December is National Impaired Driving Prevention Month. The holiday season becomes one of the most dangerous times of the year for alcohol-related accidents and death. It’s important for parents to talk to their teens about drinking and driving. Teen drivers already are three times as likely to get into a crash because they are new to the roads. Not only is it illegal for teens to drink alcohol, but it adds to their already high crash risk.
Teenage drinking and driving causes thousands of preventable deaths every year and seriously injures to thousands more people. Parents can help prevent these accidents by learning about teenage drinking and driving and taking steps to discourage their teens from driving drunk or riding with a drunk driver.
Parents can have a big impact on teenage drinking and driving. Some things that parents can do include:
- Tell teens not to drink and drive, and tell them it’s because they could be killed, paralyzed, or otherwise seriously injured. They could also hurt or kill someone else. Let your teen know that you care about them and don’t want this to happen to them.
- Set and enforce rules about driving, including no teenage drinking and driving. Establish reasonable consequences to rules and enforce them if the teen breaks the rules. Consider having a driving contract that states that if the teen drinks and drives he or she will lose his or her driving privileges.
- Teens should be able to call a parent or another trusted adult to get a safe ride if they need it.
- Encourage teens to have fun without using alcohol. Set a good example by enjoying your favorite activities without drinking and not encouraging people to drink to have fun. Never drink and drive.
- Do not allow drugs or alcohol at parties at your house if teens are present. If teens drink at your house, you can be held legally responsible for anything that happens.
- Know your teen’s friends and parents and make sure they know your rules too.
- Ask teens where they are going, whom they will be with, and what they will be doing every time they go out.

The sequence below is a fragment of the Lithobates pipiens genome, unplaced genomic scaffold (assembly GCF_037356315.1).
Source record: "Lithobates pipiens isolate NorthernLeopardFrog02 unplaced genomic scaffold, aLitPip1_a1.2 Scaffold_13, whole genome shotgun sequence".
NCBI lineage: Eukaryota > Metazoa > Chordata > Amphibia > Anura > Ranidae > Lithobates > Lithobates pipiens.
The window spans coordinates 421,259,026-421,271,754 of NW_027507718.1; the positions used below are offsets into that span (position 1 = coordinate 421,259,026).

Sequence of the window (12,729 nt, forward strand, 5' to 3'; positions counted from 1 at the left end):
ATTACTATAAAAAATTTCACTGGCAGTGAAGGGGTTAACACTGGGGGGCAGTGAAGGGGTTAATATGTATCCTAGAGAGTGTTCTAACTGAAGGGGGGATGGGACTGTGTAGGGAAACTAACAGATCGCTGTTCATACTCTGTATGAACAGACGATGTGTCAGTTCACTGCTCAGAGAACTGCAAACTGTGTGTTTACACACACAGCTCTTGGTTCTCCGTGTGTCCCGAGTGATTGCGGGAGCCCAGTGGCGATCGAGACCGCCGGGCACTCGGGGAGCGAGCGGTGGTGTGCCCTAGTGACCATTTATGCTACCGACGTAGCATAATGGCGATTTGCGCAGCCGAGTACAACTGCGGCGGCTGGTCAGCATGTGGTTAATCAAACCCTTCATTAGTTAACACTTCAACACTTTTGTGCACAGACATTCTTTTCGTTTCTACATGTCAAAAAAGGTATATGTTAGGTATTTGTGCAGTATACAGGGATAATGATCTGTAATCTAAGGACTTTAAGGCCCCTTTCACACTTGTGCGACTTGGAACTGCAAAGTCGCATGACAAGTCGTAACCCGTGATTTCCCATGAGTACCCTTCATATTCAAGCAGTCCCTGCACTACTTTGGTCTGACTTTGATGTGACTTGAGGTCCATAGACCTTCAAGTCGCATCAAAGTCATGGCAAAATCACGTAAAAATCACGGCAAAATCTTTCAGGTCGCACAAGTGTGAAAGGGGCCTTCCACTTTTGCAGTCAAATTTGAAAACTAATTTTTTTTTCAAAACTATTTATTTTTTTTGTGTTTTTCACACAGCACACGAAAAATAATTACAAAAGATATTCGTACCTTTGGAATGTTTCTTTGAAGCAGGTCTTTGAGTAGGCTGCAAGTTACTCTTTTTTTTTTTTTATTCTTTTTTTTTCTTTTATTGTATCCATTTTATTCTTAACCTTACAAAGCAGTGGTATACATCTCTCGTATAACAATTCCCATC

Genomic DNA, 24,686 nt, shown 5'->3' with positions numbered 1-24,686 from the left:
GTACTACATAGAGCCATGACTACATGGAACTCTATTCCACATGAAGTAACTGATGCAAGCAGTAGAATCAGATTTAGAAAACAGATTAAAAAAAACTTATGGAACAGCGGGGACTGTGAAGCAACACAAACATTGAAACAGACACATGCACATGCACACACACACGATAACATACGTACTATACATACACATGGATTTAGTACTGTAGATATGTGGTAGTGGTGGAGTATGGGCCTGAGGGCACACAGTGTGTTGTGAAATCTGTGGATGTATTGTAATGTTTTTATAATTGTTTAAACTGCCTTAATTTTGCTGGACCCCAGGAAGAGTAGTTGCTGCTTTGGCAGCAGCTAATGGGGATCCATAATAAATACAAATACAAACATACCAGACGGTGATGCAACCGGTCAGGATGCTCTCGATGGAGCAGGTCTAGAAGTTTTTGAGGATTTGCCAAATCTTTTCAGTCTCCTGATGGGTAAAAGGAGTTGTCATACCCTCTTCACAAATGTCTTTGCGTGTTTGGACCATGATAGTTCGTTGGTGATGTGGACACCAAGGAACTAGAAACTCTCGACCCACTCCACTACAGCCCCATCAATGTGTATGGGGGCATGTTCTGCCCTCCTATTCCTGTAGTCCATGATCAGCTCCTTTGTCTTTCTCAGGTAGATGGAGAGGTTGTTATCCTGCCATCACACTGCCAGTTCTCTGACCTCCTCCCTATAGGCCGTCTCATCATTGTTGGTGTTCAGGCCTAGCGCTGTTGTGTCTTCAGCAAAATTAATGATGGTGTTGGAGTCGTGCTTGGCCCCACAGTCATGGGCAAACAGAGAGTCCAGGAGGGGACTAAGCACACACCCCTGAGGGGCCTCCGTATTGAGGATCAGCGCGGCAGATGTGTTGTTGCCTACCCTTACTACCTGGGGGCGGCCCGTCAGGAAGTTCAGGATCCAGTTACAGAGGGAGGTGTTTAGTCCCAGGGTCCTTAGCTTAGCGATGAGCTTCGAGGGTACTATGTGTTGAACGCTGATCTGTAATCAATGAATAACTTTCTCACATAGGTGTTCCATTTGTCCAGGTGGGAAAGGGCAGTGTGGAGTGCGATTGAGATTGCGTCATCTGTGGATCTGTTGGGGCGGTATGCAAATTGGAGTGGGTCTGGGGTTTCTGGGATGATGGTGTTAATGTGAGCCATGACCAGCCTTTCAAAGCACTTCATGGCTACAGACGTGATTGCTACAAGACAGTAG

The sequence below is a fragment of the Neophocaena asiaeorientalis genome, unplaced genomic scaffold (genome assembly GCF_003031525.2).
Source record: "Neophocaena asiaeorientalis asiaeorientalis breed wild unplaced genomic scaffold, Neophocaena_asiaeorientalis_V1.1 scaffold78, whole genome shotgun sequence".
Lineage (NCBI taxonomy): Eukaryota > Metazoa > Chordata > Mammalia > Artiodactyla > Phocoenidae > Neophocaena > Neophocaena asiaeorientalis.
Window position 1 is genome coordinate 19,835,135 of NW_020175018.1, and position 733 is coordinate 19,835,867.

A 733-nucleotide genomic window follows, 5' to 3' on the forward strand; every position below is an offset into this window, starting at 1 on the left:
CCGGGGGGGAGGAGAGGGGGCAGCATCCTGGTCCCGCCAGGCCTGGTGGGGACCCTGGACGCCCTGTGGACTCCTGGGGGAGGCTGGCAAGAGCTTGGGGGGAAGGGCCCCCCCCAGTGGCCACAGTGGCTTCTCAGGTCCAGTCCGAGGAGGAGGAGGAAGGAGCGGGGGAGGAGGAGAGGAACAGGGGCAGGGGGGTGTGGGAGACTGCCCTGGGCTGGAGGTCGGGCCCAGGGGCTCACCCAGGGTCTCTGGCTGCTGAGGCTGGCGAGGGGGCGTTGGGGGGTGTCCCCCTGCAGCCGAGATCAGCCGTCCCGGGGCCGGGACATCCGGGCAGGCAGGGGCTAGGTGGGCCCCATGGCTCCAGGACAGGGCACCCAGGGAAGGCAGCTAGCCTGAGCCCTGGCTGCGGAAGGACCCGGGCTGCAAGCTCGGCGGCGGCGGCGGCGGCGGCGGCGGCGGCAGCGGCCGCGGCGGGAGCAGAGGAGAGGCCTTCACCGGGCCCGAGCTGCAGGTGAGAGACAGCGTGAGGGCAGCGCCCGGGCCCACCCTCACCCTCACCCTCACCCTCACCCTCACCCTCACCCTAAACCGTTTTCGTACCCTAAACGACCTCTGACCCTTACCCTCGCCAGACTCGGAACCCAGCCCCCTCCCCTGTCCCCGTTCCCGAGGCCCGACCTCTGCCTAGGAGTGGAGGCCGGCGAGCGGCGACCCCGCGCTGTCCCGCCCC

Parents who set and consistently enforce rules can reduce the chances of teenage drinking and driving. Help teens understand that your rules regarding driving are not about control, but about your concerns for their safety. Involve the teens in making the rules and deciding on the consequences to help them feel more trusted and involved, and to increase the likelihood that they will follow the rules.
Here are some things to know about teen drinking and driving:
- Adults drink and drive more than teens do. But teens have a higher chance of crashing if they drink, even if they don’t have very much.
- More young drivers are drinking now. In 2008, 38 percent of the young drivers who were in deadly crashes were drinking. In 2011, the number rose to 41 percent.
- 24 percent of teen passengers say they have ridden with a teen driver who had been drinking
- When they drink, teens tend to drink too much or binge drink.
- 3 out of 4 teens killed in drunk driving accidents were not wearing seatbelts.
- Most teen deaths from car accidents occur on nights and weekends, when teens have been out at parties, are tired, and/or are distracted.
Thanks to increased education and awareness, the number of incidents involving teenage drinking and driving has declined, but it is still too high for a cause of death that can be prevented.